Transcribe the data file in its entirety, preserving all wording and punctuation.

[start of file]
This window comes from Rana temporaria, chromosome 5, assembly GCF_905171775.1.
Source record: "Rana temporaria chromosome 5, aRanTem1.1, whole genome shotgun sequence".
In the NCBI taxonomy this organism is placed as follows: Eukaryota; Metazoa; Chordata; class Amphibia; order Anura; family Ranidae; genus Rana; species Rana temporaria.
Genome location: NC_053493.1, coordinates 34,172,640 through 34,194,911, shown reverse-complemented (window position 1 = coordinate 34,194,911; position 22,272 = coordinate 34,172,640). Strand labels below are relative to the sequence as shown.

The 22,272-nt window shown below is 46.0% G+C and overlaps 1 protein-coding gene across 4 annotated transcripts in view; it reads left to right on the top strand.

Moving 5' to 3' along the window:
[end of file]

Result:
This window comes from Rana temporaria, chromosome 5, assembly GCF_905171775.1.
Source record: "Rana temporaria chromosome 5, aRanTem1.1, whole genome shotgun sequence".
In the NCBI taxonomy this organism is placed as follows: Eukaryota; Metazoa; Chordata; class Amphibia; order Anura; family Ranidae; genus Rana; species Rana temporaria.
Genome location: NC_053493.1, coordinates 34,172,640 through 34,194,911, shown reverse-complemented (window position 1 = coordinate 34,194,911; position 22,272 = coordinate 34,172,640). Strand labels below are relative to the sequence as shown.

The 22,272-nt window shown below is 46.0% G+C and overlaps 1 protein-coding gene across 4 annotated transcripts in view; it reads left to right on the top strand.

Moving 5' to 3' along the window: